Moral philosophers generally refer to another distinction that I originally thought was essentially equivalent to the axiomatic/constructivist one. Considering how moral claims can be justified, moral philosophers divide between ‘foundationalists’ and ‘intuitionists’. Intuitionism is grounded on the method that Rawls labeled ‘reflective equilibrium’. Basically, it consists in considering that our moral intuitions provide both the starting point of moral reasoning and are the ultimate datum against which moral claims should be evaluated. Starting from such intuitions, moral reasoning will lead to claims that may contradict our initial intuitions. Intuitions and moral reasoning are then both iteratively revised until they ultimately match. Foundationalism proceeds in a quite different way. Here, moral claims are defended and accepted on the basis of basic, self-evident principles from which moral implications are deduced. Parfit’s discussion of issues related to personal identity or Larry Temkin’s critique of the transitivity principle in moral reasoning are instances of accounts that proceed along intuitionist lines. By contrast, Sidgwick’s defense of utilitarianism was rather foundationalist in essence, as it depended on a set of ‘axioms’ (justice, rational benevolence, prudence) from which utilitarian conclusions were derived.

There is an apparent affinity between the axiomatic approach and foundationalism on the one hand, and between the constructivist approach and intuitionism on the other hand. Until recently, I have considered that the former pair was essentially characteristic of the way normative economists and social choice theorists were tackling ethical issues, while the latter was rather consistent with the way philosophers were proceeding. However, I realize that if this affinity is indeed real, this cannot be due to the mere fact that the axiomatic/constructivist and intuitionist/foundationalist distinctions are isomorphic. Indeed, it now seems to me that they do not concern the same aspect of moral reasoning: the former distinction concerns the issue of how ethical knowledge is produced, the latter concerns the issue of how moral claims are justified. While production and justification are somehow related, they still are quite different things. Therefore, there is no a priori reason for rejecting the possibility of combining foundationalism with constructivism and (perhaps less obviously) intuitionism with the axiomatic approach. We would then have the following four possibilities:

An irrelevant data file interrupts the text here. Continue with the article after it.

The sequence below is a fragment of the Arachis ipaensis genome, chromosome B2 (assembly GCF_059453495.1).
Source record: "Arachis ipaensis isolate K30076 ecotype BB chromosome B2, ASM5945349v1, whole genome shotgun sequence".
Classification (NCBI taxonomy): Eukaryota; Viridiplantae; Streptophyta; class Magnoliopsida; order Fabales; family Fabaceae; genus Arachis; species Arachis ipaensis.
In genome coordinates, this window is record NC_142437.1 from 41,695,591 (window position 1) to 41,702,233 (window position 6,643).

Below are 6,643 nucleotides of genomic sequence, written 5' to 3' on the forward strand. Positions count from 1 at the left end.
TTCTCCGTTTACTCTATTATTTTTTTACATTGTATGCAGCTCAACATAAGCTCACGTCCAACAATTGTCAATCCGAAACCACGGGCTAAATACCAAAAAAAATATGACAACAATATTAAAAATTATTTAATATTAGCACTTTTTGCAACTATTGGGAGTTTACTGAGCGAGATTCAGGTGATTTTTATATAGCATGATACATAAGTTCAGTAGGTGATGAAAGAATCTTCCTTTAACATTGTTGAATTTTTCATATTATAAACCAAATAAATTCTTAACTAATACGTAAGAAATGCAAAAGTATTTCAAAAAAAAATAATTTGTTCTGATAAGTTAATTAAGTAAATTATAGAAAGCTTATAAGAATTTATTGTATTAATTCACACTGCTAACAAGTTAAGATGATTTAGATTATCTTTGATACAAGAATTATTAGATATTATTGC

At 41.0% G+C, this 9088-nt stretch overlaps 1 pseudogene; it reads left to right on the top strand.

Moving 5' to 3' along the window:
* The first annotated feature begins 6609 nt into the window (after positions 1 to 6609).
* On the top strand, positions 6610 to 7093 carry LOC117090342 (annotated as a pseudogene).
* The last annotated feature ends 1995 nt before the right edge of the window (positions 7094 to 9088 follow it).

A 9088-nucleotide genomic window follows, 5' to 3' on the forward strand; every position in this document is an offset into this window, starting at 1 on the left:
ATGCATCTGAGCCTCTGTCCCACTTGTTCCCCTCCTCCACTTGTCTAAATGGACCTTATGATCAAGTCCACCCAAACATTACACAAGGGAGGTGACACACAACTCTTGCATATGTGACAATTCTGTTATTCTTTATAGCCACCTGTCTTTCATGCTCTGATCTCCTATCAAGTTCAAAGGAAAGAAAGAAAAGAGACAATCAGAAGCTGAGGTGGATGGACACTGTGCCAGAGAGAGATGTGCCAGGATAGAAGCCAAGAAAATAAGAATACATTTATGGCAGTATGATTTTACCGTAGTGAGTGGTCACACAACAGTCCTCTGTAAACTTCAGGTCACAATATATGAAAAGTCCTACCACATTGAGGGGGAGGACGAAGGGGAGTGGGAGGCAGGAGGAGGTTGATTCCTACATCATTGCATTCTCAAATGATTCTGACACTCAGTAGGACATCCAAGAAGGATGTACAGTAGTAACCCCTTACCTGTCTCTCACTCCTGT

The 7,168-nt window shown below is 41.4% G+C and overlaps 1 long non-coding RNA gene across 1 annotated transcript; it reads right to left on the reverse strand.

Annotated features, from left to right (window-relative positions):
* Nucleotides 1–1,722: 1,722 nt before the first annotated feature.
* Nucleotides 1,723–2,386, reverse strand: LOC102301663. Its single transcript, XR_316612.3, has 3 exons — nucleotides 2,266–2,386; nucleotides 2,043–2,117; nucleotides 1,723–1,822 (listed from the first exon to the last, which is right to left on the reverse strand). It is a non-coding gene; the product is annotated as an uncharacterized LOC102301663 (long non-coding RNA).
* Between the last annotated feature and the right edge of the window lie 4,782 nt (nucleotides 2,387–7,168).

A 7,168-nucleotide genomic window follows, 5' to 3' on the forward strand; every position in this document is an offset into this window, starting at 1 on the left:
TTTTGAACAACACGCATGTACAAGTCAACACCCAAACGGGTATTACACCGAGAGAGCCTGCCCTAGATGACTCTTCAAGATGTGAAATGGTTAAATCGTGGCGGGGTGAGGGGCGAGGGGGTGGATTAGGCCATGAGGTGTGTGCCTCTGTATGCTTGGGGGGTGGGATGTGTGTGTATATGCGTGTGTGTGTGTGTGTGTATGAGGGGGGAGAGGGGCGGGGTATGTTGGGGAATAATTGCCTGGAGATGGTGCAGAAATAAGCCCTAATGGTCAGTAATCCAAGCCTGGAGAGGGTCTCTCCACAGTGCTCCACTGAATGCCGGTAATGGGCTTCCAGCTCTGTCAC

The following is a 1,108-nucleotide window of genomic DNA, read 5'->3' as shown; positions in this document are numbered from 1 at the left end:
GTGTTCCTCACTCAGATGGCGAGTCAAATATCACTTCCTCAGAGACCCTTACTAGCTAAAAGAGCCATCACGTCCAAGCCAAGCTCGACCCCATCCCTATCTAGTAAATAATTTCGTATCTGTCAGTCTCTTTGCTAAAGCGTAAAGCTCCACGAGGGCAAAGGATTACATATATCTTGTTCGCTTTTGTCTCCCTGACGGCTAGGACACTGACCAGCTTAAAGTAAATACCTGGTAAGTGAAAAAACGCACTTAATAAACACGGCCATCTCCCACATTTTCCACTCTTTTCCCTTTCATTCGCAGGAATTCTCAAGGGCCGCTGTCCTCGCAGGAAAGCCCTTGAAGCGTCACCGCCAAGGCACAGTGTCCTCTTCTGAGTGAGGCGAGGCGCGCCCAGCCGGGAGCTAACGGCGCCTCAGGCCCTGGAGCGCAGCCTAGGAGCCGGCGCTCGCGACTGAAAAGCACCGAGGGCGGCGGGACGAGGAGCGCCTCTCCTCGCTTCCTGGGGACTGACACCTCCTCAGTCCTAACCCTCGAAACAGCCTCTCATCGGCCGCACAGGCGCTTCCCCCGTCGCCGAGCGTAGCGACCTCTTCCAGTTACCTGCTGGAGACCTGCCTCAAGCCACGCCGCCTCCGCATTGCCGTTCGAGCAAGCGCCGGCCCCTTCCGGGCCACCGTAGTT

I think that ‘Axiomatic Foundationalism’ and ‘Constructivist Intuitionism’ are unproblematic categories. Examples of the former are Harsanyi’s aggregation theorem, John Broome’s utilitarian account based on separability assumptions or, at least as understood initially, Arrow’s impossibility theorem. All build on an axiomatic approach to derive moral/ethical/ social choice results taking the form either of necessity claims (Harsanyi, Broome) or impossibility claims (Arrow). Moreover, these examples are precisely interesting because they lead to essentially counterintuitive results and have been argued by their proponents to require us to give up our original intuitions. Examples of ‘Constructivist Intuitionism’ are abundant in moral philosophy. As mentioned above, Temkin’s claims against transitivity and aggregation and Parfit’s reductionist account of personhood are great examples of a constructivist approach. They build on a thought experiments about a decision problem and essentially ask us to consider what is the solution that is consistent with our intuitions. These are also instances of intuitionism because, though intuitions are fueling moral reasoning from the start, the possibility is left to reconsider them (at least in principle).

Harsanyi’s impartial observer theorem is an instance of ‘Constructivist Foundationalism’. Harsanyi’s use of the veil of ignorance device makes it corresponding to a constructivist approach. At the same time, Harsanyi also assumes that choosing in accordance with the criteria of expected utility theory should be taken as a foundational assumption of moral reasoning. This is the combination of this foundational assumption with the construction of a highly artificial decision problem that leads to the utilitarian conclusion. Finally, we can wonder if there really are cases of ‘Axiomatic Intuitionism’. I would suggest that Sen’s Paretian liberal paradox may be interpreted this way. Admittedly, the Paretian liberal paradox could also be seen as a case of Axiomatic Foundationalism as Sen’s initial intention was to lead economists to reconsider their intuitions regarding the consistency of freedom and efficiency. However, the discussion that has followed Sen’s result, rather than endorsing the claim of the inconsistency between freedom and efficiency, has focused on redefining the way freedom was axiomatically defined by Sen in such a way that the initial intuition was preserved. It remains true that the contrast between Axiomatic Foundationalism and Axiomatic Intuitionism is not that sharp. This probably reflects the fact that, as more and more moral philosophers are recognizing, the distinction between intuitionism and foundationalism has been historically exaggerated. However, I would suggest that the constructivist/axiomatic distinction is a more solid and transparent one.